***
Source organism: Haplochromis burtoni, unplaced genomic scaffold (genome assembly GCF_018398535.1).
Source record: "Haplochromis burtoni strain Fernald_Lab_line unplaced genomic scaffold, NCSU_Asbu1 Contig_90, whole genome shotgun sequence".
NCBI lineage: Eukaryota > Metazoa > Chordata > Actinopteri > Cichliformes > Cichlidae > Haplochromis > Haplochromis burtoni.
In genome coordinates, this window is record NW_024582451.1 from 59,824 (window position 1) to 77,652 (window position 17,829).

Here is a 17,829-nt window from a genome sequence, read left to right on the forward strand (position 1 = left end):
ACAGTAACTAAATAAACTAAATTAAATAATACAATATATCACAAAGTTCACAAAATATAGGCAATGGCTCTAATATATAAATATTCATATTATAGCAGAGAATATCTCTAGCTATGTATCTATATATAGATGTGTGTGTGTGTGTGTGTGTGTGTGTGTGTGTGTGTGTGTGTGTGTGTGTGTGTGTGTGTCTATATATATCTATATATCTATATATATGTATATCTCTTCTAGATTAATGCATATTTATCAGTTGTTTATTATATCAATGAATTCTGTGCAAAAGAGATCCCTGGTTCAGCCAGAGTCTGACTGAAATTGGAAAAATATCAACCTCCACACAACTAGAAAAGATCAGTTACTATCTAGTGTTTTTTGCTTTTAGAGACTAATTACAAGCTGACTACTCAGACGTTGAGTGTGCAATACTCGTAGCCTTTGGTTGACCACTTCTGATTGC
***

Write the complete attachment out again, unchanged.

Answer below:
Source organism: Haplochromis burtoni, unplaced genomic scaffold (genome assembly GCF_018398535.1).
Source record: "Haplochromis burtoni strain Fernald_Lab_line unplaced genomic scaffold, NCSU_Asbu1 Contig_90, whole genome shotgun sequence".
NCBI lineage: Eukaryota > Metazoa > Chordata > Actinopteri > Cichliformes > Cichlidae > Haplochromis > Haplochromis burtoni.
In genome coordinates, this window is record NW_024582451.1 from 59,824 (window position 1) to 77,652 (window position 17,829).

Here is a 17,829-nt window from a genome sequence, read left to right on the forward strand (position 1 = left end):
ACAGTAACTAAATAAACTAAATTAAATAATACAATATATCACAAAGTTCACAAAATATAGGCAATGGCTCTAATATATAAATATTCATATTATAGCAGAGAATATCTCTAGCTATGTATCTATATATAGATGTGTGTGTGTGTGTGTGTGTGTGTGTGTGTGTGTGTGTGTGTGTGTGTGTGTGTGTGTGTCTATATATATCTATATATCTATATATATGTATATCTCTTCTAGATTAATGCATATTTATCAGTTGTTTATTATATCAATGAATTCTGTGCAAAAGAGATCCCTGGTTCAGCCAGAGTCTGACTGAAATTGGAAAAATATCAACCTCCACACAACTAGAAAAGATCAGTTACTATCTAGTGTTTTTTGCTTTTAGAGACTAATTACAAGCTGACTACTCAGACGTTGAGTGTGCAATACTCGTAGCCTTTGGTTGACCACTTCTGATTGC